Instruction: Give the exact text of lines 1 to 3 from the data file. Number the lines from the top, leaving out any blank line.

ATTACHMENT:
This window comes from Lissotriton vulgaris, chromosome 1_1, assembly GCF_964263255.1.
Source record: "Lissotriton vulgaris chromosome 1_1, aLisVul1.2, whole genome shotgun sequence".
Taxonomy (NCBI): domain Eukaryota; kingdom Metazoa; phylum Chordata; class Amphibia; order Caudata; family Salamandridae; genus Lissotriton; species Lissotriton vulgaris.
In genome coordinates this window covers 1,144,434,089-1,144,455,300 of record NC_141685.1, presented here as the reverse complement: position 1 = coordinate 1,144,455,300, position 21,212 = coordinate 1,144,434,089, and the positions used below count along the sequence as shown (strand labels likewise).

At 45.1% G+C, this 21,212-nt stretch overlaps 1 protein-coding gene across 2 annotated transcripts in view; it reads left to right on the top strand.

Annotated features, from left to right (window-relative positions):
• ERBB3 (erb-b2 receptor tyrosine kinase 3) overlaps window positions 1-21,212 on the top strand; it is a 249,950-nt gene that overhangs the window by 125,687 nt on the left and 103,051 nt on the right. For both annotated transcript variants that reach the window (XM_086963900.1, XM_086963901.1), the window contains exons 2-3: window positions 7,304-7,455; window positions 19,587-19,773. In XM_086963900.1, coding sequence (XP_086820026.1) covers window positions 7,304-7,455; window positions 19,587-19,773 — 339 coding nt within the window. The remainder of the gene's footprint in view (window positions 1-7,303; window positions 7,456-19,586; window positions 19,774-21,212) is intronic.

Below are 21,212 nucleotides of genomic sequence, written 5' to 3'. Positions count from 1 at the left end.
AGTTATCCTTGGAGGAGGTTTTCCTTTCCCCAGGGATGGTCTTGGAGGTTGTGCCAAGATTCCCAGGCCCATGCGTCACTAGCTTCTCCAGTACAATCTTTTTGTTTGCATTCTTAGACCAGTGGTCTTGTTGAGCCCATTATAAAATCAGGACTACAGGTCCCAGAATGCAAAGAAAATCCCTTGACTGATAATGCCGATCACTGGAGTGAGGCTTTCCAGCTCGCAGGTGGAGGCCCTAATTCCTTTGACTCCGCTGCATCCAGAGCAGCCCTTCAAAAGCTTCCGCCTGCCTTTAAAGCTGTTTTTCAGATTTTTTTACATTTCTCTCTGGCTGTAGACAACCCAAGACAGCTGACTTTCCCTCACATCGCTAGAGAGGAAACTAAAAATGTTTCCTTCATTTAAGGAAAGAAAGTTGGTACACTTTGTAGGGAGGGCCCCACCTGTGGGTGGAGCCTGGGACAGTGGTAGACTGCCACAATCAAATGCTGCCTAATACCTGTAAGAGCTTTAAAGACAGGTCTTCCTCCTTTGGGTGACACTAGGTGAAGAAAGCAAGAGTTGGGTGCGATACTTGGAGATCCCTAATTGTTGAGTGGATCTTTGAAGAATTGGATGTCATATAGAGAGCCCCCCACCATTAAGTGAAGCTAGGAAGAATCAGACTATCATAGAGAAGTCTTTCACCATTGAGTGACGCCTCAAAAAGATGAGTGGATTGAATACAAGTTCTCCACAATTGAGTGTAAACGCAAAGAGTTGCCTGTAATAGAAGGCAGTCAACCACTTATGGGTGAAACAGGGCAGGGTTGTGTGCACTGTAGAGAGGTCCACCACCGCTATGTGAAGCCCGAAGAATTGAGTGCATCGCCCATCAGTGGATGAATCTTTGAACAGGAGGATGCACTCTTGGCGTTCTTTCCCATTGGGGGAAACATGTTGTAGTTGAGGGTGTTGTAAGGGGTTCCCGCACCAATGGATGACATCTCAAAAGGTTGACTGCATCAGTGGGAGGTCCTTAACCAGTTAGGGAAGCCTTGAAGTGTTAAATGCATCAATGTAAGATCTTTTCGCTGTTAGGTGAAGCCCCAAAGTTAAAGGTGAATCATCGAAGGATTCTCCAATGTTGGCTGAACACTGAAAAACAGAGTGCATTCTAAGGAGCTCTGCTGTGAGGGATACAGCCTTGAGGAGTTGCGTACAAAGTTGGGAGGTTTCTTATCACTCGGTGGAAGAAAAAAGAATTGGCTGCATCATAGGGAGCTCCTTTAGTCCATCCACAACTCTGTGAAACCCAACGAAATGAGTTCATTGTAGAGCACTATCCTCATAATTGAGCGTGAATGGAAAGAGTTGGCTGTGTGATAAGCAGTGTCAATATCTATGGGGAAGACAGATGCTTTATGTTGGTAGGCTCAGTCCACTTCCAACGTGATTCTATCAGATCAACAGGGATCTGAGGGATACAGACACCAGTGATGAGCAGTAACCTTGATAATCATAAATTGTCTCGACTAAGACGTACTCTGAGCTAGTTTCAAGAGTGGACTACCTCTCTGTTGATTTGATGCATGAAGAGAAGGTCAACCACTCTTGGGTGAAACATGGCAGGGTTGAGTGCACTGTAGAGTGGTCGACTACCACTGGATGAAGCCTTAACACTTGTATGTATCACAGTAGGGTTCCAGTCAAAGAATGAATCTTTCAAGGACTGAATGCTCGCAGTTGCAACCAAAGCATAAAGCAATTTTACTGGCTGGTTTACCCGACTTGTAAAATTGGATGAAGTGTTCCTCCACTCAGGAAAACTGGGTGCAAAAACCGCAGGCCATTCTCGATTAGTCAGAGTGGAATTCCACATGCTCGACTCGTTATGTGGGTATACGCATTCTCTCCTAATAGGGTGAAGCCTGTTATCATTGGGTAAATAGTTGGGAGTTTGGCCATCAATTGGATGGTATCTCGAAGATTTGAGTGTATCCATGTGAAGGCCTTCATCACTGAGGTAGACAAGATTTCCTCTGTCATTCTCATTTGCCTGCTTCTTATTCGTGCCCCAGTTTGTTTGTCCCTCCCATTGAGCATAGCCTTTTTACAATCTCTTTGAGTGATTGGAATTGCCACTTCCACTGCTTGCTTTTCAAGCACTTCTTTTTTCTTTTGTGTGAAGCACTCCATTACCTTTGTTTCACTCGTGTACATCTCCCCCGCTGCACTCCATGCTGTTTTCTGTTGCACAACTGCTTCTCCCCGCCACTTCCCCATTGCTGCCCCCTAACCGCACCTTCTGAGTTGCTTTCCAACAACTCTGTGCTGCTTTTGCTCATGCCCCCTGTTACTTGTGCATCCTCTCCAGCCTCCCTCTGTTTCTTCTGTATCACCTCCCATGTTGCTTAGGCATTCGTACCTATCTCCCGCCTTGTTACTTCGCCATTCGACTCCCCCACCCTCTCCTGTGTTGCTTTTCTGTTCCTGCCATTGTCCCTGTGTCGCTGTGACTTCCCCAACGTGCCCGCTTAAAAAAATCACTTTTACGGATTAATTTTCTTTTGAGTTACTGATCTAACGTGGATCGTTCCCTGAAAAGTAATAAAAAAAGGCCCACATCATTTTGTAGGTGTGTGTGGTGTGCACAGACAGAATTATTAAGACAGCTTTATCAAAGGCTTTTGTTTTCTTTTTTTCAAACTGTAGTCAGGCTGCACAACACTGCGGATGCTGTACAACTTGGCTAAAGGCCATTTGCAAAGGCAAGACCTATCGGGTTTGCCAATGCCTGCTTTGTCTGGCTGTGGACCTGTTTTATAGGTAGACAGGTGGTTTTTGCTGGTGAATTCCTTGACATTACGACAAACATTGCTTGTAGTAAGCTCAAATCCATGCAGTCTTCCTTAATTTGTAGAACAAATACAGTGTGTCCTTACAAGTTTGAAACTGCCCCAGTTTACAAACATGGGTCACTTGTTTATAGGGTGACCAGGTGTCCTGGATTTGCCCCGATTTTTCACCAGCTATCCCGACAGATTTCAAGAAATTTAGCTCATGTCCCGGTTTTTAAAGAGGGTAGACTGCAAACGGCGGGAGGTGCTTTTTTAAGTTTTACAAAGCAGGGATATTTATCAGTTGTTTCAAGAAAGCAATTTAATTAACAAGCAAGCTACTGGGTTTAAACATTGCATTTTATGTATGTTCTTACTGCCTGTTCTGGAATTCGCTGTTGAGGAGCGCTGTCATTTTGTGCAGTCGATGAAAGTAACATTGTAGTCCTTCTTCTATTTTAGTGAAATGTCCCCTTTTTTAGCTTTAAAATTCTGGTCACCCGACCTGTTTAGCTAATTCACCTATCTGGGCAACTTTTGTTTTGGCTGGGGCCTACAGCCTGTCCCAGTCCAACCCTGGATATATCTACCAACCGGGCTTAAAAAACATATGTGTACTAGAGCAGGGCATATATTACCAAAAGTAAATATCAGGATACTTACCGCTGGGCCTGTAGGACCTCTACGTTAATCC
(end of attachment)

This window comes from Lissotriton vulgaris, chromosome 1_1, assembly GCF_964263255.1.
Source record: "Lissotriton vulgaris chromosome 1_1, aLisVul1.2, whole genome shotgun sequence".
Taxonomy (NCBI): domain Eukaryota; kingdom Metazoa; phylum Chordata; class Amphibia; order Caudata; family Salamandridae; genus Lissotriton; species Lissotriton vulgaris.